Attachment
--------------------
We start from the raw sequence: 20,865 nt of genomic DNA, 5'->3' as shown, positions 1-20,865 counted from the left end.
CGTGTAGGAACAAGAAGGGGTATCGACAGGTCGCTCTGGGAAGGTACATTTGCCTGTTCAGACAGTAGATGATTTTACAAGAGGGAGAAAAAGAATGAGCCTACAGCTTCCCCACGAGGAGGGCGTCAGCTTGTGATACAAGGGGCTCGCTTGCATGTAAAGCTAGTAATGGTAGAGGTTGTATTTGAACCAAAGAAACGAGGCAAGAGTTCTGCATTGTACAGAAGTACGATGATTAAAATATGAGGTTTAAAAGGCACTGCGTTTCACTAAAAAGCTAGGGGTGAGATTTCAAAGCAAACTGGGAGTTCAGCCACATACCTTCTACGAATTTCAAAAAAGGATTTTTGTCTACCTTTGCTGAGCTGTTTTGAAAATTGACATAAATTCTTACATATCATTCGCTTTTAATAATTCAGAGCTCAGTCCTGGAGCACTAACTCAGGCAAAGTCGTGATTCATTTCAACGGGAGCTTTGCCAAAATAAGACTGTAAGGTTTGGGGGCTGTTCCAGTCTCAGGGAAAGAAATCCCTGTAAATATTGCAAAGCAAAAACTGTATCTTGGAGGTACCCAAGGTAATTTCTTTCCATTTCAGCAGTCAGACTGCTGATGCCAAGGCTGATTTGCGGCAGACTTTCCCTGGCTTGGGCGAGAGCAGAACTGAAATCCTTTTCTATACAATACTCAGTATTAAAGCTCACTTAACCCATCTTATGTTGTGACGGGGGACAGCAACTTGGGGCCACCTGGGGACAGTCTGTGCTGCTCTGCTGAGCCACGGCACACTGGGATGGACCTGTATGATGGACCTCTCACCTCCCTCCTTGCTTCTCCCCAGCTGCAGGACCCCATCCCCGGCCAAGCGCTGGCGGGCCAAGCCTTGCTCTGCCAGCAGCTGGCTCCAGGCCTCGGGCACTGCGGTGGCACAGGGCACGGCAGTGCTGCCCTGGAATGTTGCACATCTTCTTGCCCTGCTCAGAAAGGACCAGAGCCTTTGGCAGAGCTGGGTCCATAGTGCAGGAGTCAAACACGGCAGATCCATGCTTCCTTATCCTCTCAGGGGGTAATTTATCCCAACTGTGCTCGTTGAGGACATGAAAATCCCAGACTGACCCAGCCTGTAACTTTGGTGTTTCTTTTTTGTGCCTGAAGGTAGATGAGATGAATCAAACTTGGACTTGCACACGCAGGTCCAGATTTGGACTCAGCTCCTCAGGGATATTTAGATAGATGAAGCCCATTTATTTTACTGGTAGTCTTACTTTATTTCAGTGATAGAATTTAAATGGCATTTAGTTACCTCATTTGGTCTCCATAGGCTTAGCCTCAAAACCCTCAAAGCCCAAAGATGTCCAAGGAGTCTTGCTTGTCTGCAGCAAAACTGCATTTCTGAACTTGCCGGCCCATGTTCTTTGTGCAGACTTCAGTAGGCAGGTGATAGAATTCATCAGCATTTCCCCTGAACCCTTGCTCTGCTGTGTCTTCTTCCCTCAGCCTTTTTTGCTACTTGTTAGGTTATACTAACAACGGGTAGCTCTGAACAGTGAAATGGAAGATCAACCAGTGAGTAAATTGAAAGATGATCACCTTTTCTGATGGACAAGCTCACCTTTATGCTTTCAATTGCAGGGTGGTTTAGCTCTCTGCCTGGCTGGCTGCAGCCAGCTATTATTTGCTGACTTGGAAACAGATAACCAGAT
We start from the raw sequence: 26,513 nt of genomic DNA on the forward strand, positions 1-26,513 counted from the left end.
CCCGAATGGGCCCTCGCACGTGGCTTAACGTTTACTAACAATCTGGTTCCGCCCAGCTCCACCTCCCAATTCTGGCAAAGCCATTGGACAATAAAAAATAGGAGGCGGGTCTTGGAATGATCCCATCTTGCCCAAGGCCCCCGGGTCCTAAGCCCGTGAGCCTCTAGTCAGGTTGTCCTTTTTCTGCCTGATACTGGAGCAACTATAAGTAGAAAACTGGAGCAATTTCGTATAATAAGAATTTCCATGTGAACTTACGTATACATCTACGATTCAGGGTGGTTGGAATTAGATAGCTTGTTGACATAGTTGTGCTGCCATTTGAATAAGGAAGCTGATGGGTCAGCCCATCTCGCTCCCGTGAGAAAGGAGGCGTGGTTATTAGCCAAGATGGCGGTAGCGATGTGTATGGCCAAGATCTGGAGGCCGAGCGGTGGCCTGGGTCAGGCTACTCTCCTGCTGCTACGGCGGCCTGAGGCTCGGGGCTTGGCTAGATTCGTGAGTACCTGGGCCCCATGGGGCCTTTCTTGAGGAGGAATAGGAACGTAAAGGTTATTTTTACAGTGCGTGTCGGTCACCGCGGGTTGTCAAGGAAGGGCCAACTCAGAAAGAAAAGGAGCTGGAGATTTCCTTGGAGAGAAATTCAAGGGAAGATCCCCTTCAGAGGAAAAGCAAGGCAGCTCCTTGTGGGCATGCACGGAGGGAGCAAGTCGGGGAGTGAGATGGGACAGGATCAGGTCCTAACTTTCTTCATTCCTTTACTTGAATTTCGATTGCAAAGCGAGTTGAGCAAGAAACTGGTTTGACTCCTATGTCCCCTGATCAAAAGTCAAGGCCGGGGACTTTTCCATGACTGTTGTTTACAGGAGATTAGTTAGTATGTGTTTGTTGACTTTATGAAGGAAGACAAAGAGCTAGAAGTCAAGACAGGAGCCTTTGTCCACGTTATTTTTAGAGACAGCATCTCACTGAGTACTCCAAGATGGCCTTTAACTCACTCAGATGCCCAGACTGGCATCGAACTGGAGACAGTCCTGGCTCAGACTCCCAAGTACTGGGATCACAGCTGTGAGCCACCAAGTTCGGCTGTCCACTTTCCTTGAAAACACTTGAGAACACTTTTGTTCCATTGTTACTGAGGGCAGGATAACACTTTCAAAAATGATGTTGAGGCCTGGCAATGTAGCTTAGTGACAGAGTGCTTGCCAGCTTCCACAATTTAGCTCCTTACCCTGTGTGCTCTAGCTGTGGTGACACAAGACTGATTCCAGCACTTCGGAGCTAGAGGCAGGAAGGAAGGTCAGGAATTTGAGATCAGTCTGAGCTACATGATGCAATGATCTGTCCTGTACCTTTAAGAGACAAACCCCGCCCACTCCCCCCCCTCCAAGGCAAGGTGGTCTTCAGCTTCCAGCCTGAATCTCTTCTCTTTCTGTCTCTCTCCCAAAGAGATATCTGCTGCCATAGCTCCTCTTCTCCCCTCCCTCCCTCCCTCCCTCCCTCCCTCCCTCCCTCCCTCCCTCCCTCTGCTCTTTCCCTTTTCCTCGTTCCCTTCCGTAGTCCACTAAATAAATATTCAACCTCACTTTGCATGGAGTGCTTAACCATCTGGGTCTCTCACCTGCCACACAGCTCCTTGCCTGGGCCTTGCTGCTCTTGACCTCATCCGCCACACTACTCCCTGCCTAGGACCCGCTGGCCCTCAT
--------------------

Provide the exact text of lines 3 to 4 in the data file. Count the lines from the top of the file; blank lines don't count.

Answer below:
We start from the raw sequence: 26,513 nt of genomic DNA on the forward strand, positions 1-26,513 counted from the left end.
CCCGAATGGGCCCTCGCACGTGGCTTAACGTTTACTAACAATCTGGTTCCGCCCAGCTCCACCTCCCAATTCTGGCAAAGCCATTGGACAATAAAAAATAGGAGGCGGGTCTTGGAATGATCCCATCTTGCCCAAGGCCCCCGGGTCCTAAGCCCGTGAGCCTCTAGTCAGGTTGTCCTTTTTCTGCCTGATACTGGAGCAACTATAAGTAGAAAACTGGAGCAATTTCGTATAATAAGAATTTCCATGTGAACTTACGTATACATCTACGATTCAGGGTGGTTGGAATTAGATAGCTTGTTGACATAGTTGTGCTGCCATTTGAATAAGGAAGCTGATGGGTCAGCCCATCTCGCTCCCGTGAGAAAGGAGGCGTGGTTATTAGCCAAGATGGCGGTAGCGATGTGTATGGCCAAGATCTGGAGGCCGAGCGGTGGCCTGGGTCAGGCTACTCTCCTGCTGCTACGGCGGCCTGAGGCTCGGGGCTTGGCTAGATTCGTGAGTACCTGGGCCCCATGGGGCCTTTCTTGAGGAGGAATAGGAACGTAAAGGTTATTTTTACAGTGCGTGTCGGTCACCGCGGGTTGTCAAGGAAGGGCCAACTCAGAAAGAAAAGGAGCTGGAGATTTCCTTGGAGAGAAATTCAAGGGAAGATCCCCTTCAGAGGAAAAGCAAGGCAGCTCCTTGTGGGCATGCACGGAGGGAGCAAGTCGGGGAGTGAGATGGGACAGGATCAGGTCCTAACTTTCTTCATTCCTTTACTTGAATTTCGATTGCAAAGCGAGTTGAGCAAGAAACTGGTTTGACTCCTATGTCCCCTGATCAAAAGTCAAGGCCGGGGACTTTTCCATGACTGTTGTTTACAGGAGATTAGTTAGTATGTGTTTGTTGACTTTATGAAGGAAGACAAAGAGCTAGAAGTCAAGACAGGAGCCTTTGTCCACGTTATTTTTAGAGACAGCATCTCACTGAGTACTCCAAGATGGCCTTTAACTCACTCAGATGCCCAGACTGGCATCGAACTGGAGACAGTCCTGGCTCAGACTCCCAAGTACTGGGATCACAGCTGTGAGCCACCAAGTTCGGCTGTCCACTTTCCTTGAAAACACTTGAGAACACTTTTGTTCCATTGTTACTGAGGGCAGGATAACACTTTCAAAAATGATGTTGAGGCCTGGCAATGTAGCTTAGTGACAGAGTGCTTGCCAGCTTCCACAATTTAGCTCCTTACCCTGTGTGCTCTAGCTGTGGTGACACAAGACTGATTCCAGCACTTCGGAGCTAGAGGCAGGAAGGAAGGTCAGGAATTTGAGATCAGTCTGAGCTACATGATGCAATGATCTGTCCTGTACCTTTAAGAGACAAACCCCGCCCACTCCCCCCCCTCCAAGGCAAGGTGGTCTTCAGCTTCCAGCCTGAATCTCTTCTCTTTCTGTCTCTCTCCCAAAGAGATATCTGCTGCCATAGCTCCTCTTCTCCCCTCCCTCCCTCCCTCCCTCCCTCCCTCCCTCCCTCCCTCCCTCCCTCTGCTCTTTCCCTTTTCCTCGTTCCCTTCCGTAGTCCACTAAATAAATATTCAACCTCACTTTGCATGGAGTGCTTAACCATCTGGGTCTCTCACCTGCCACACAGCTCCTTGCCTGGGCCTTGCTGCTCTTGACCTCATCCGCCACACTACTCCCTGCCTAGGACCCGCTGGCCCTCAT